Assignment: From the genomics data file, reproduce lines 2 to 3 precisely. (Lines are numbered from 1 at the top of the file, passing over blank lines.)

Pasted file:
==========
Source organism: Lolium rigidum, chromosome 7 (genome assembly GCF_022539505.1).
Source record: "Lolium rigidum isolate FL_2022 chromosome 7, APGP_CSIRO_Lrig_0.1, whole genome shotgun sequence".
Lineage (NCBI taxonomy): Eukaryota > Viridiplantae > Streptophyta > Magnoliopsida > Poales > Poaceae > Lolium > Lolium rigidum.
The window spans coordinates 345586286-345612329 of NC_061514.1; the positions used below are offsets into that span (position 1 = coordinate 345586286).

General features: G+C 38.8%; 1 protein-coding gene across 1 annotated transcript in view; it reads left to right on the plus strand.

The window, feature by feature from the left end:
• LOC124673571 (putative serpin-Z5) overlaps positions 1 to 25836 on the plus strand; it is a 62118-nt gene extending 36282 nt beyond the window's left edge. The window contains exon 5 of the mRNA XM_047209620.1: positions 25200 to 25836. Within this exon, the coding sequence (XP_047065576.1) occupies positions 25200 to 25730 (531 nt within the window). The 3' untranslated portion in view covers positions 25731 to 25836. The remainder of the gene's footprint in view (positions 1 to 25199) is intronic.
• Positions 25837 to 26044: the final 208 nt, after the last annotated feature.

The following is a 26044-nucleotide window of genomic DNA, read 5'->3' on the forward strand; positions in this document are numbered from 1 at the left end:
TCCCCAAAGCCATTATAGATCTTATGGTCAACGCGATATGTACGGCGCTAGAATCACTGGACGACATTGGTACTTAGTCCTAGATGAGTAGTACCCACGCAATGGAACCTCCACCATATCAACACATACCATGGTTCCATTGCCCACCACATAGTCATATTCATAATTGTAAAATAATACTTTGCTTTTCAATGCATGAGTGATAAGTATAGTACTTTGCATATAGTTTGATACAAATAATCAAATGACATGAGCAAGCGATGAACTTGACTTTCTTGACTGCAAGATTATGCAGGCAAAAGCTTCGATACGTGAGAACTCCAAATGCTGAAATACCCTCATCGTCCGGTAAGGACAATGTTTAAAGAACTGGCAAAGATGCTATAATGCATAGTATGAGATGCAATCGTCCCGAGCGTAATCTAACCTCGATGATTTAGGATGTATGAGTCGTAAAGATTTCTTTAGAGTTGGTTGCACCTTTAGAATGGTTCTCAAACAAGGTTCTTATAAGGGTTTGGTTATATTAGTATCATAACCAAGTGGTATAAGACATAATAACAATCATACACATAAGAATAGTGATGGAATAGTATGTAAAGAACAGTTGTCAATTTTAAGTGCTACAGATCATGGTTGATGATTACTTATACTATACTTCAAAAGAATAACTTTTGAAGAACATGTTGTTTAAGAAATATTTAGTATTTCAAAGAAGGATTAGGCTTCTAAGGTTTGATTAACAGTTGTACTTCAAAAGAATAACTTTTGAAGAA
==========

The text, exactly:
Source record: "Lolium rigidum isolate FL_2022 chromosome 7, APGP_CSIRO_Lrig_0.1, whole genome shotgun sequence".
Lineage (NCBI taxonomy): Eukaryota > Viridiplantae > Streptophyta > Magnoliopsida > Poales > Poaceae > Lolium > Lolium rigidum.